Although COGSA does not explicitly provide for indemnification or for the award of attorney fees, it does not prohibit them. Moreover, here the classic indemnity relationship exists: Maher, the agent for Yangming, has admitted causing the damage to SPM's cargo through its own negligence. Accordingly, the ultimate liability rests not with [Blue Anchor] Line, but rather with Yangming and Maher. In light of these circumstances, this court will permit [Blue Anchor] Line to recover the damages it owes to SPM and any reasonable attorney's fees from Yangming and Maher.
Joint Appendix (JA) at 84a-85a. In support of its ruling the district court cited the Eleventh Circuit's analysis in Insurance Co. of North America v. M/V Ocean Lynx, 901 F.2d 934, 941-42 (11th Cir.1990). In Ocean Lynx the court ruled that COGSA does not "include all types of claims in the $500-per-package limitation", and upheld attorney's fees in excess of that amount. Id. at 942.
Appellants argue that Ocean Lynx is simply wrong, being contrary to precedent and to the purposes of COGSA. First, Yangming and Maher argue that the case relied on in Ocean Lynx, Noritake Co. v. M/V Hellenic Champion, 627 F.2d 724 (5th Cir.1980), in fact bars attorney's fees under COGSA. To be sure, Noritake does recite that "[a] prevailing party in an admiralty case is generally not entitled to an award for attorneys' fees." Id. at 730. But Noritake also observes that "there are some judicially created exceptions to this general rule." Id. One such exception "allows attorneys' fees to an indemnitee as against his indemnitor--not as attorneys' fees qua attorneys' fees, but as part of the reasonable expenses incurred in defending the claim." Id. at n. 5.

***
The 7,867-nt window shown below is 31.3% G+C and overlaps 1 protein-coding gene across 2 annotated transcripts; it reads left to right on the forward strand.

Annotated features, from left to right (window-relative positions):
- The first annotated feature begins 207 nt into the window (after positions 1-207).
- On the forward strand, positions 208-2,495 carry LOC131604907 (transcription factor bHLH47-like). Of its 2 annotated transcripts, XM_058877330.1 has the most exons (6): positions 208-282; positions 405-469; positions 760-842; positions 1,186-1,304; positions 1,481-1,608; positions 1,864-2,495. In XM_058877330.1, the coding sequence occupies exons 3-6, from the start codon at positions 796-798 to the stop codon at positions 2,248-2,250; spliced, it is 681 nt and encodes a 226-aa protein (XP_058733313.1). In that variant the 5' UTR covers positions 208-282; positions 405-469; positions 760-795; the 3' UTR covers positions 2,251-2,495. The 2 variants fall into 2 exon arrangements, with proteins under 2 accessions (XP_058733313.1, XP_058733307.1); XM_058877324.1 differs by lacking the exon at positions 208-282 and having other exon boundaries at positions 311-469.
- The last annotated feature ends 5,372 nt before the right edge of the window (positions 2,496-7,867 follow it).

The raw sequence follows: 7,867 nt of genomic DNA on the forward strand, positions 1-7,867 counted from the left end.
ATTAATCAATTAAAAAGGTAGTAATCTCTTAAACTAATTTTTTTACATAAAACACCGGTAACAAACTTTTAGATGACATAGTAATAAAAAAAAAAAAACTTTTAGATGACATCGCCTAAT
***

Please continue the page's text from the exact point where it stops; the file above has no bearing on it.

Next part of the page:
Although this court has not previously addressed entitlement to attorney's fees in the specific context of COGSA, we have held, in keeping with Noritake, that indemnitees in admiralty are entitled to attorney's fees. Cooper v. Loper, 923 F.2d 1045, 1051-52 (3rd Cir.1991) (holding that district court erred in not awarding attorney's fees to indemnitees in an admiralty matter). Cooper may be taken as a good statement of the prevailing rule, both in this and other circuits, that attorney's fees are recoverable in admiralty by indemnitees. Cooper states that such fees are awarded on the theory that the indemnitee bore a burden properly belonging to the indemnitor. 923 F.2d at 1051 n. 7. Thus, only attorney's fees relating to defense of a claim properly belonging to the indemnitor may be recovered. Furthermore, the costs of prosecuting the indemnity claim itself may not be recovered. Id.